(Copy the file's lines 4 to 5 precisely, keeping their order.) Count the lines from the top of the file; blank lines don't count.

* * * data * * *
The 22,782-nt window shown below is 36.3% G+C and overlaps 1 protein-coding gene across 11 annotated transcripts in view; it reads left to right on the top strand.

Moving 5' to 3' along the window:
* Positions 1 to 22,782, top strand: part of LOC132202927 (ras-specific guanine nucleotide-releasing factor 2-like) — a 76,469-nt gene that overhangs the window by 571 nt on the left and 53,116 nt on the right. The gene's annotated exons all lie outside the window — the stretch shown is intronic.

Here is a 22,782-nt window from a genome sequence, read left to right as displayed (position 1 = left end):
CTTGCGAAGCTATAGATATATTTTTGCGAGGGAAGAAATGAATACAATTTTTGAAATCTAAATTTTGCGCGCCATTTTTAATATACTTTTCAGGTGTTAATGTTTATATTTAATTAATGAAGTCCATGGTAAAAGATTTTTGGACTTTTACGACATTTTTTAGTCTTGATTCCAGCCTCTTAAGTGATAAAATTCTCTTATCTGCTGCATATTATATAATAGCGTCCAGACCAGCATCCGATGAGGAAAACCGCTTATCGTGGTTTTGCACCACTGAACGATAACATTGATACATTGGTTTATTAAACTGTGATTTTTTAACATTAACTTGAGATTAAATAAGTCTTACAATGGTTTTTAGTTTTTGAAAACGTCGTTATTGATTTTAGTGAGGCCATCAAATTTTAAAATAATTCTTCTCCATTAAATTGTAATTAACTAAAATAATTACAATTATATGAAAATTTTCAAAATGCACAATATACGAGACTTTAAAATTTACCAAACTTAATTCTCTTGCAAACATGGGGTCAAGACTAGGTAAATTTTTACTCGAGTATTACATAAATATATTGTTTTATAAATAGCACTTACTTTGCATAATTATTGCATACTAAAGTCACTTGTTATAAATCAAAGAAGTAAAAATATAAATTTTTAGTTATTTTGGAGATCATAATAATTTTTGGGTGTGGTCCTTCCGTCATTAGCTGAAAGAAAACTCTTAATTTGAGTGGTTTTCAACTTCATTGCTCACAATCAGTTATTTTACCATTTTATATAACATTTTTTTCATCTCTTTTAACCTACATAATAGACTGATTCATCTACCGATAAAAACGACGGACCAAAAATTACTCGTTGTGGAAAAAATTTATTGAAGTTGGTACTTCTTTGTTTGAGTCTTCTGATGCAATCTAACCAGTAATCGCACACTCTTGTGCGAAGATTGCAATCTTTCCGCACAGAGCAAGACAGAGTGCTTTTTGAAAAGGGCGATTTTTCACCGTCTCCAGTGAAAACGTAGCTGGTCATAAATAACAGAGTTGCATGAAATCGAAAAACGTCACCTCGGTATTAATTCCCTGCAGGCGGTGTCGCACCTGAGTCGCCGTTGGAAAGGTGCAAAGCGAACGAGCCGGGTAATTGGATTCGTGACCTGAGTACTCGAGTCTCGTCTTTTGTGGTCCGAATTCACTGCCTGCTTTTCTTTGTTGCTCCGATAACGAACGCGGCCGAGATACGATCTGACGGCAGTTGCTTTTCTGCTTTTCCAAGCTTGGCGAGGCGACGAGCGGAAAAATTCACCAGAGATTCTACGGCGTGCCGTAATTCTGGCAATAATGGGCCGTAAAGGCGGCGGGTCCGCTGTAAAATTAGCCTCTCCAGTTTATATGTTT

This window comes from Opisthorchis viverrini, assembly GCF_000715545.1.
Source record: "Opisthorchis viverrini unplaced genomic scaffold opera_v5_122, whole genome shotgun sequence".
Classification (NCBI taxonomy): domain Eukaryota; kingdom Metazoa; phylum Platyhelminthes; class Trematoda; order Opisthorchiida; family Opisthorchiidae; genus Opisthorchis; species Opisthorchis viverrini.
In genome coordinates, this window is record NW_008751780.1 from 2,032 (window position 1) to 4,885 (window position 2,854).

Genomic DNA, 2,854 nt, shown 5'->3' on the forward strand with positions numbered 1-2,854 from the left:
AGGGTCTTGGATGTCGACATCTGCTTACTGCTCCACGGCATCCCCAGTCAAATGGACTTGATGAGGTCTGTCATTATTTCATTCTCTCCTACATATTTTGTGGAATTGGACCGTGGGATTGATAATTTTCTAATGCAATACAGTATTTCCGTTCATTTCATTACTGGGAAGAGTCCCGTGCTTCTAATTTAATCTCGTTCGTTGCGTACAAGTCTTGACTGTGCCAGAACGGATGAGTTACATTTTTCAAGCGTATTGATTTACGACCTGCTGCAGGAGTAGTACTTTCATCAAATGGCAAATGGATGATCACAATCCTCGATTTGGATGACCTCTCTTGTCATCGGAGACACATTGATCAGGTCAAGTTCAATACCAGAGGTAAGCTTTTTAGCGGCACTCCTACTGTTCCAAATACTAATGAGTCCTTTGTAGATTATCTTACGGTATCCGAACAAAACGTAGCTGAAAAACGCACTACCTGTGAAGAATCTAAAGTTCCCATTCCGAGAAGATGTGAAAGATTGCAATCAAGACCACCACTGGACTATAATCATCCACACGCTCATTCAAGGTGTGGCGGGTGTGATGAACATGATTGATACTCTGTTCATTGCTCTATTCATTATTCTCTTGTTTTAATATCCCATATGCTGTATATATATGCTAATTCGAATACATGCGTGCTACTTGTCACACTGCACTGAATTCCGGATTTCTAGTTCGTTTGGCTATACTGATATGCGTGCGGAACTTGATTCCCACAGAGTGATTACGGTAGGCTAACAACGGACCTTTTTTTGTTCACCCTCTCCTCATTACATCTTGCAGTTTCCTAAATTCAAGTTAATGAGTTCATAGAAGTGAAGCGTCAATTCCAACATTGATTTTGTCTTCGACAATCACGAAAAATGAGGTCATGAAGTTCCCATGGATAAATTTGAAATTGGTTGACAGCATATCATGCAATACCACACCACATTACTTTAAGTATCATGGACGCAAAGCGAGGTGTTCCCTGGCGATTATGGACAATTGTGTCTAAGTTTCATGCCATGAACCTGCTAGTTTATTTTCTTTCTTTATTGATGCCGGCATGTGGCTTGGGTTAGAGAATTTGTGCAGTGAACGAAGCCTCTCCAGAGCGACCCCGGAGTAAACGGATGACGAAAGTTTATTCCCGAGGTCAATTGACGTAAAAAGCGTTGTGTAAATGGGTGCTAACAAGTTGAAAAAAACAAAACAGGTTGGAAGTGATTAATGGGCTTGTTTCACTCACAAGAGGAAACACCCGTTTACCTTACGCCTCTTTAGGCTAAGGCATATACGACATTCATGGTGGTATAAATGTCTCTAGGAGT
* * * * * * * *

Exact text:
Here is a 22,782-nt window from a genome sequence, read left to right as displayed (position 1 = left end):
CTTGCGAAGCTATAGATATATTTTTGCGAGGGAAGAAATGAATACAATTTTTGAAATCTAAATTTTGCGCGCCATTTTTAATATACTTTTCAGGTGTTAATGTTTATATTTAATTAATGAAGTCCATGGTAAAAGATTTTTGGACTTTTACGACATTTTTTAGTCTTGATTCCAGCCTCTTAAGTGATAAAATTCTCTTATCTGCTGCATATTATATAATAGCGTCCAGACCAGCATCCGATGAGGAAAACCGCTTATCGTGGTTTTGCACCACTGAACGATAACATTGATACATTGGTTTATTAAACTGTGATTTTTTAACATTAACTTGAGATTAAATAAGTCTTACAATGGTTTTTAGTTTTTGAAAACGTCGTTATTGATTTTAGTGAGGCCATCAAATTTTAAAATAATTCTTCTCCATTAAATTGTAATTAACTAAAATAATTACAATTATATGAAAATTTTCAAAATGCACAATATACGAGACTTTAAAATTTACCAAACTTAATTCTCTTGCAAACATGGGGTCAAGACTAGGTAAATTTTTACTCGAGTATTACATAAATATATTGTTTTATAAATAGCACTTACTTTGCATAATTATTGCATACTAAAGTCACTTGTTATAAATCAAAGAAGTAAAAATATAAATTTTTAGTTATTTTGGAGATCATAATAATTTTTGGGTGTGGTCCTTCCGTCATTAGCTGAAAGAAAACTCTTAATTTGAGTGGTTTTCAACTTCATTGCTCACAATCAGTTATTTTACCATTTTATATAACATTTTTTTCATCTCTTTTAACCTACATAATAGACTGATTCATCTACCGATAAAAACGACGGACCAAAAATTACTCGTTGTGGAAAAAATTTATTGAAGTTGGTACTTCTTTGTTTGAGTCTTCTGATGCAATCTAACCAGTAATCGCACACTCTTGTGCGAAGATTGCAATCTTTCCGCACAGAGCAAGACAGAGTGCTTTTTGAAAAGGGCGATTTTTCACCGTCTCCAGTGAAAACGTAGCTGGTCATAAATAACAGAGTTGCATGAAATCGAAAAACGTCACCTCGGTATTAATTCCCTGCAGGCGGTGTCGCACCTGAGTCGCCGTTGGAAAGGTGCAAAGCGAACGAGCCGGGTAATTGGATTCGTGACCTGAGTACTCGAGTCTCGTCTTTTGTGGTCCGAATTCACTGCCTGCTTTTCTTTGTTGCTCCGATAACGAACGCGGCCGAGATACGATCTGACGGCAGTTGCTTTTCTGCTTTTCCAAGCTTGGCGAGGCGACGAGCGGAAAAATTCACCAGAGATTCTACGGCGTGCCGTAATTCTGGCAATAATGGGCCGTAAAGGCGGCGGGTCCGCTGTAAAATTAGCCTCTCCAGTTTATATGTTT